shovel-nosed salamander (Desmognathus marmoratus)
This is a large, robust, aquatic salamander with squarish yellowish-brown, alternating dorsal blotches, pale undersides, and a poorly defined line from the eye to the angle of the jaw. The adult measures 8-15 cm. The dorsum is usually dark brown, usually with two rows of irregular, light-colored yellowish blotches. The color of the venter is variable, but usually grayish. Spawning occurs chiefly in June, when an average of 40 eggs are attached to the underside of rocks in the main current. The female stays with the eggs until they hatch in about 2.5 months. Hatching occurs in late August and September.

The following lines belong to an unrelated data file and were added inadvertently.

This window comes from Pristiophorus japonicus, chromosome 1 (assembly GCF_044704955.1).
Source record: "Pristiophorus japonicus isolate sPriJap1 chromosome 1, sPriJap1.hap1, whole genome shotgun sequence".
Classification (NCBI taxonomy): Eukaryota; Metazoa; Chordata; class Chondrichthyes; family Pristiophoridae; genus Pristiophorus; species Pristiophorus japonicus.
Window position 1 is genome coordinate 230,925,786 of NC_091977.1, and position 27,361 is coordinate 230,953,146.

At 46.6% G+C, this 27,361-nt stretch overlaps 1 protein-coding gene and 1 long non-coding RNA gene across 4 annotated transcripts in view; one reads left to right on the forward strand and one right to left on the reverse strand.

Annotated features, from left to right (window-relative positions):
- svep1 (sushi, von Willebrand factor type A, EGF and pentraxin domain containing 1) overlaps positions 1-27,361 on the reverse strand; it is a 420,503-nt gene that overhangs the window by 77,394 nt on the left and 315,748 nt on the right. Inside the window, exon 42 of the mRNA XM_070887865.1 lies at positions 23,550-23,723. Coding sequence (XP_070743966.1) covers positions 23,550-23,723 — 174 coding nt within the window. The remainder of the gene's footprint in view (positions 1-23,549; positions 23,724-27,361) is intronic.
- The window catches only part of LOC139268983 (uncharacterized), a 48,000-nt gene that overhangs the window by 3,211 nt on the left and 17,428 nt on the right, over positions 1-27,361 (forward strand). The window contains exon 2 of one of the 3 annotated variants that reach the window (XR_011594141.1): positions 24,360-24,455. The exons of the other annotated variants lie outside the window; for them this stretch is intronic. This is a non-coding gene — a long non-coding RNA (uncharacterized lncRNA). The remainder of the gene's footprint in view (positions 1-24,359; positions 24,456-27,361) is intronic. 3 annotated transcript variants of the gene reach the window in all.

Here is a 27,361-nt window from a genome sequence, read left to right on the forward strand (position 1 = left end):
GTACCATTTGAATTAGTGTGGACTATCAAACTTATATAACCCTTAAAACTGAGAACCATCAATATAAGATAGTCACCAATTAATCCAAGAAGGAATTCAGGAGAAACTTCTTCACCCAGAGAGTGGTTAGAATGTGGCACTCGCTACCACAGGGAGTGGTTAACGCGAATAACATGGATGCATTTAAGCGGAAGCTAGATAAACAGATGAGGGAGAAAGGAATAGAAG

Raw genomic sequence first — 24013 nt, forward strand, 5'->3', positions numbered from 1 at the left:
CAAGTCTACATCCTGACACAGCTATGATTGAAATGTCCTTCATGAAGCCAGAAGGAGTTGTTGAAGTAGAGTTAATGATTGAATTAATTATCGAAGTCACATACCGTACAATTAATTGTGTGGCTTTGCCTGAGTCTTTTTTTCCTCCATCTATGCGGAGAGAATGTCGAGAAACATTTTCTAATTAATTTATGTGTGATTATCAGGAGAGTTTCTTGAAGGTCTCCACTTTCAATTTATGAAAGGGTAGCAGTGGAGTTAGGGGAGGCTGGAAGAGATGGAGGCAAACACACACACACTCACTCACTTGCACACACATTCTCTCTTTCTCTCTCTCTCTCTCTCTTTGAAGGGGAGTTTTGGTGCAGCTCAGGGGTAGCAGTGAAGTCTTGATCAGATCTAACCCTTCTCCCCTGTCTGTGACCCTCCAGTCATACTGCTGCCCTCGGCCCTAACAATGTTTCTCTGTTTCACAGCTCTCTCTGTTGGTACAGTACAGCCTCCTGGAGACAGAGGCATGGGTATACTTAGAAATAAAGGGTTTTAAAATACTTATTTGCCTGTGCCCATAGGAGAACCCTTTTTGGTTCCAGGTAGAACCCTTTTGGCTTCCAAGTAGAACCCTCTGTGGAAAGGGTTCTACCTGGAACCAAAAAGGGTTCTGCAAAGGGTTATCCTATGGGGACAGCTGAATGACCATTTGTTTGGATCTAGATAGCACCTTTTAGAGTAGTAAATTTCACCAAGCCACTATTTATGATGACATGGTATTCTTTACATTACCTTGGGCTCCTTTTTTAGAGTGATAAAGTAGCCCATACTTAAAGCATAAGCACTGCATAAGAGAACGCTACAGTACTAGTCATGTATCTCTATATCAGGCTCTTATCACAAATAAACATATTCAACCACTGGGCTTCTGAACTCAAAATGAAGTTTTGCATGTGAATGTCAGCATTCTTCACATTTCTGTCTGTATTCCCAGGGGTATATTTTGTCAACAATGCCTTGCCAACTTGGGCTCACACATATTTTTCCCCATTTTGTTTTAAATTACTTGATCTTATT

This species is known only from four tributaries of Laurel Creek on Whitetop Mountain. The total range of this species extends from the Whitetop Mountain localities to northeastern Georgia. It is found on the bottom of shallow, cool, well-oxygenated waters, commonly in riffle or rapidly flowing areas. It is restricted to relatively steep headwater streams. Areas with rough, broken rocks are preferred.
This species feeds mainly on aquatic insects.